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20 Important JavaScript Interview Questions with Answers

JavaScript Interview Questions

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JavaScript is the popular programming language of the web. The high-level, interpreted programming language follows a multi-paradigm approach. As such, it has several traits of functional programming.

If you take a look at the Stackoverflow Developer Survey 2018, you will find that JavaScript tops the list of the most preferred programming language for the 6th consecutive year.

Almost 70% of all the respondents of the Stackoverflow survey state that they have been using JS for their day-to-day development chores. Hence, following a career path in JavaScript development is lucrative.

JavaScript Interview Questions

Here we have compiled a list of 20 important JS interview questions that will help you seize that upcoming JS interview.

Q: Can you differentiate between let and var?
A: Both let and var are used for variable and method declaration in JavaScript. However, the most important difference between the two JS keywords is that while the var keyword is function scoped, the let keyword is block scoped.

Q: What do you understand by Closures in JavaScript?
A: Closures provide a better, concise, creative, and expressive way of writing code for JavaScript developers and programmers. Technically speaking, closures are a combination of lexical environment and function.

In other words, a closure is a locally declared variable that is related to a function and stays in the memory when the related function has returned. All local variables that were in-scope at the time of the closure creation are contained by the closure.

Following code snippet demonstrates using a normal function in JavaScript:

function greet(message) {
console.log(message);
}
function greeter(name, age) {
return name + " says Hey!! He is " + age + " years old";
}
var message = greeter("Akhil", 26);
greet(message);

The aforementioned function can be represented in a better way by using closures. This is demonstrated in the following code snippet:

function greeter(name, age) {
var message = name + " says Hey!! He is " + age + " years old";
return function greet() {
console.log(message);
};
}

// Generate the closure

var AkhilGreeter = greeter(“Akhil”, 26);

// Use the closure

AkhilGreeter();

Q: Please explain NEGATIVE_INFINITY in JavaScript.
A: The NEGATIVE_INFINITY is a static property in JS that results when a negative number is divided by 0. Its important characteristics are:

  • There is no need for creating a number of objects for accessing NEGATIVE_INFINITY
  • The value of the NEGATIVE_INFINITY property is the same as the negative value of the infinity property of the global object

Q: Is there any short and concise way of writing function expressions in JS?
A: JavaScript offers a short and concise way of writing function expressions known as arrow functions. This way of writing function expressions is preferred typically for non-method functions. The general syntax of an arrow function is:

const function_name = ()=>{}

Arrow functions can’t be used as constructors. Moreover, they don’t provide support for arguments, new.target, super, and this.

Q: How can you import all exports of a file as an object in JavaScript?
A: In order to import all exported members of an object, one can use:

import * as object name from ‘./file.js’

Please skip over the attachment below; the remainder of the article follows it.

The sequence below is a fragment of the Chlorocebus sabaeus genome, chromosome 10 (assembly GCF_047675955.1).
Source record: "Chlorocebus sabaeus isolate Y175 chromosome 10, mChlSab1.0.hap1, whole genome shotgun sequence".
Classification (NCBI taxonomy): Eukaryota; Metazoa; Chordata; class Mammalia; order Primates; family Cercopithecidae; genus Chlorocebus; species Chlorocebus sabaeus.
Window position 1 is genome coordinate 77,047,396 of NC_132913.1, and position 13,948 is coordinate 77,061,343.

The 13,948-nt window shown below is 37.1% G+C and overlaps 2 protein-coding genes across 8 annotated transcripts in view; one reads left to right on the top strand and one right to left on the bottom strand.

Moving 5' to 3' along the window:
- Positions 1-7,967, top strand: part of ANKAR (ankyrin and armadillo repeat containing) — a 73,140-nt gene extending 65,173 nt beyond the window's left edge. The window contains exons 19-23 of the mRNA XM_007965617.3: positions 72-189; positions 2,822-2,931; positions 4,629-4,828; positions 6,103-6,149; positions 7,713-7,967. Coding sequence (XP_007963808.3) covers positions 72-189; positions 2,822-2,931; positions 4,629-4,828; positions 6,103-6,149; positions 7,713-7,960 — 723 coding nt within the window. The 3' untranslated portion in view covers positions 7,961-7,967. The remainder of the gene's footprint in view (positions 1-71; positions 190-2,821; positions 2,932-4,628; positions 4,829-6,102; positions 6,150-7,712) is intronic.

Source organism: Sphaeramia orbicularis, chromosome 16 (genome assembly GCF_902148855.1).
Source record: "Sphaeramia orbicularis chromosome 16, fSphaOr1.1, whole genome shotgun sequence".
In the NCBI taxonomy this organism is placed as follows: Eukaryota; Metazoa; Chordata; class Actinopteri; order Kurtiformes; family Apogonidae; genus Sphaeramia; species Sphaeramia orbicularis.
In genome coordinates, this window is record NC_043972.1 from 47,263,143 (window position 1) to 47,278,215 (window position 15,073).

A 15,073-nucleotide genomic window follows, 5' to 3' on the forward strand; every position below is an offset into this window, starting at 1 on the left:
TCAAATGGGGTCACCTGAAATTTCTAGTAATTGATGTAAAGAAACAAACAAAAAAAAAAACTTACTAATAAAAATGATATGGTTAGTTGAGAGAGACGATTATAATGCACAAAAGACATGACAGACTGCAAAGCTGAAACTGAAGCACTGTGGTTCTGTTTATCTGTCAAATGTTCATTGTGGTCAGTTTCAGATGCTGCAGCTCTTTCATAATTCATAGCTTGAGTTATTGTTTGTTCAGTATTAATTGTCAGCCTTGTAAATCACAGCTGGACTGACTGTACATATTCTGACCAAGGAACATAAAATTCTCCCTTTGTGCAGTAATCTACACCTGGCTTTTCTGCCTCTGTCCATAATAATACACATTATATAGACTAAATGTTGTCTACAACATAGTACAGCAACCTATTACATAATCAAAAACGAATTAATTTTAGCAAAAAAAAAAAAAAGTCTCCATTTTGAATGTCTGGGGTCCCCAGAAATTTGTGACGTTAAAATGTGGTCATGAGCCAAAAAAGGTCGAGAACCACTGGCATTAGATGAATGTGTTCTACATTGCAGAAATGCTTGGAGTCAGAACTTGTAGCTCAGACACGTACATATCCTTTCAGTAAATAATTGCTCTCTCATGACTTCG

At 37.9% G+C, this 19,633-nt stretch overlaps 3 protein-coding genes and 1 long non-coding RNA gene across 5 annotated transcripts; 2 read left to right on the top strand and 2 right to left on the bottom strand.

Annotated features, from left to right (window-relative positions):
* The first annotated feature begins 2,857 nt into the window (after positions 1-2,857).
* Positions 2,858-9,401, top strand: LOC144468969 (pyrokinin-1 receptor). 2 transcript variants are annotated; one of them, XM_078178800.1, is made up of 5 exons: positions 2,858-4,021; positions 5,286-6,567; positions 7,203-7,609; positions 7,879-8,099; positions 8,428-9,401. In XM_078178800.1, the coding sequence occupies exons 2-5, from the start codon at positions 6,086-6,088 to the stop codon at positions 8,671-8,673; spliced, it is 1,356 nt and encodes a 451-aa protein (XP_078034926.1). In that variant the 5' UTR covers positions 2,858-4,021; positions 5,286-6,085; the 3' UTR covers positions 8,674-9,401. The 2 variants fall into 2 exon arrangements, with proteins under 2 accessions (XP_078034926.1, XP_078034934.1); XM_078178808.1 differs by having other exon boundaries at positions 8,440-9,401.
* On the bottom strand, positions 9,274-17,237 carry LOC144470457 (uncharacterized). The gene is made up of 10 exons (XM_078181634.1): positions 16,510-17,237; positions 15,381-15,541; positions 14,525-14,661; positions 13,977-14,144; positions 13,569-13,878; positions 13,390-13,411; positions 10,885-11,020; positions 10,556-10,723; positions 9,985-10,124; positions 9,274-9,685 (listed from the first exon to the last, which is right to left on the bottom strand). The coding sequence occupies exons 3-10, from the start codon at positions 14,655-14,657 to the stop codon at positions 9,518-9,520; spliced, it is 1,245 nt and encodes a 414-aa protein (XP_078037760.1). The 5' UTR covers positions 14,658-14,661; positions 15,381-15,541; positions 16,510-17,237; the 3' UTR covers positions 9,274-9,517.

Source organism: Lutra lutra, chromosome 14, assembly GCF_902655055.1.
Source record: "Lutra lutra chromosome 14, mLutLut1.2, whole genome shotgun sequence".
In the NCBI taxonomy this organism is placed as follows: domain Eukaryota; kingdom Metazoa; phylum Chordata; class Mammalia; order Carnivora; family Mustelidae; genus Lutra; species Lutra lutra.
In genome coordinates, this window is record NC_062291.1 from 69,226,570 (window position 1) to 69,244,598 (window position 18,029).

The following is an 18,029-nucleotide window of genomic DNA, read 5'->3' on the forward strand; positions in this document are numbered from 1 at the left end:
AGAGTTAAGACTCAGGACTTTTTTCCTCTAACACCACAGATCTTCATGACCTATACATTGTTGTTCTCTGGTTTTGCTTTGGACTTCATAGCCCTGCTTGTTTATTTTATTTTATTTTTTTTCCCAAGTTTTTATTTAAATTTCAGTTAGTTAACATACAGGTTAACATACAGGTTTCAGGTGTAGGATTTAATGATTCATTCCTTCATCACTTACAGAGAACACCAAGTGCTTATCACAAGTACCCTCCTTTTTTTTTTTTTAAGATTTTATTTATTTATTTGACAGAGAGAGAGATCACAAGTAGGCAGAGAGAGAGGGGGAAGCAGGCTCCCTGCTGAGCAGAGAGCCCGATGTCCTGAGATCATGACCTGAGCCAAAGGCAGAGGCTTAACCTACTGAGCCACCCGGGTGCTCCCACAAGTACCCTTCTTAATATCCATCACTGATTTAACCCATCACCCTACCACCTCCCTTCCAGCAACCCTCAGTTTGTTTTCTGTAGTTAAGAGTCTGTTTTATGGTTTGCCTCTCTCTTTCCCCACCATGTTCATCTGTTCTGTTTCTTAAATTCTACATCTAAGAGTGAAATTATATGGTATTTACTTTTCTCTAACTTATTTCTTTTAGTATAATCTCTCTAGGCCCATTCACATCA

The exported methods or variables can be easily accessed by using the dot (.) operator.

Q: How will you empty an array in JavaScript?
A: There are multiple ways of emptying an array in JavaScript. Four of the most important ones are:

  • By assigning an empty array:
    var array1 = [1, 22, 24, 46];
    array1 = [];
  • By assigning array length to 0:
    var array1 = [1, 22, 24, 46];
    array1.length=0;
  • By popping the elements of the array:
    var array1 = [1, 22, 24, 46];
    while(array1.length > 0) {
    array1.pop();
    }
  • By using the splice array function:
    var array1 = [1, 22, 24, 46];
    array1.splice(0, array1.length)

Q: What do you mean by Event Bubbling and Event Capturing?
A: There are two ways for accomplishing event propagation and the order in which an event is received in the HTML DOM API.

These are Event Bubbling and Event Capturing. In the former, the event is directed towards its intended target, whereas the event goes down to the element in the latter.

  • Event Capturing – Also known as trickling, Event Capturing is rarely used. The process starts with the outermost element capturing the event and then propagating the same to the innermost element.
  • Event Bubbling – In this process, the event gets handled by the innermost element first and then propagated to the outermost element.

Q: In how many ways can you create an array in JS?
A: There are three different ways of creating an array in JavaScript, namely:

  1. By creating instance of an array:
    var someArray = new Array();
  2. By using an array constructor:
    var someArray = new Array(‘value1’, ‘value2’,…, ‘valueN’);
  3. By using an array literal:
    var someArray = [value1, value2,…., valueN];

Q: Write a code to demonstrate how to get inner HTML of an element in JavaScript.
A:

<script type="text/javascript">
var inner= document.getElementById("inner").innerHTML ;
console.log(inner); // This is inner Element
document.getElementById("inner").innerHTML = "Html changed!";
var inner= document.getElementById("inner").innerHTML ;
console.log(inner); // Html changed!
</script>

Q: How will you remove duplicates from a JS array?
A: There are several possible ways of eliminating duplicates from a JS array. Three most-used ones are described as follows:

  1. By using Filter – It is possible to remove duplicates from an array in JavaScript by applying a filter to the same. In order to call the filter() method, three arguments are required. These are namely array, current element, and index of the current element.function unque_array (arr){
    let unique_array = arr.filter(function(elem, index, self) {
    return index == self.indexOf(elem); }
    return unique_array }
    console.log(unique_array(array_with_duplicates));
  2. By using the For loop – In this method of removing duplicate elements from an array, an empty array is used for storing all the repeating
    elements.Array dups_names = ['Akhil', 'Vijay', 'Swapnil', 'Akhil', 'Vijay'];
    function dups_array(dups_names) {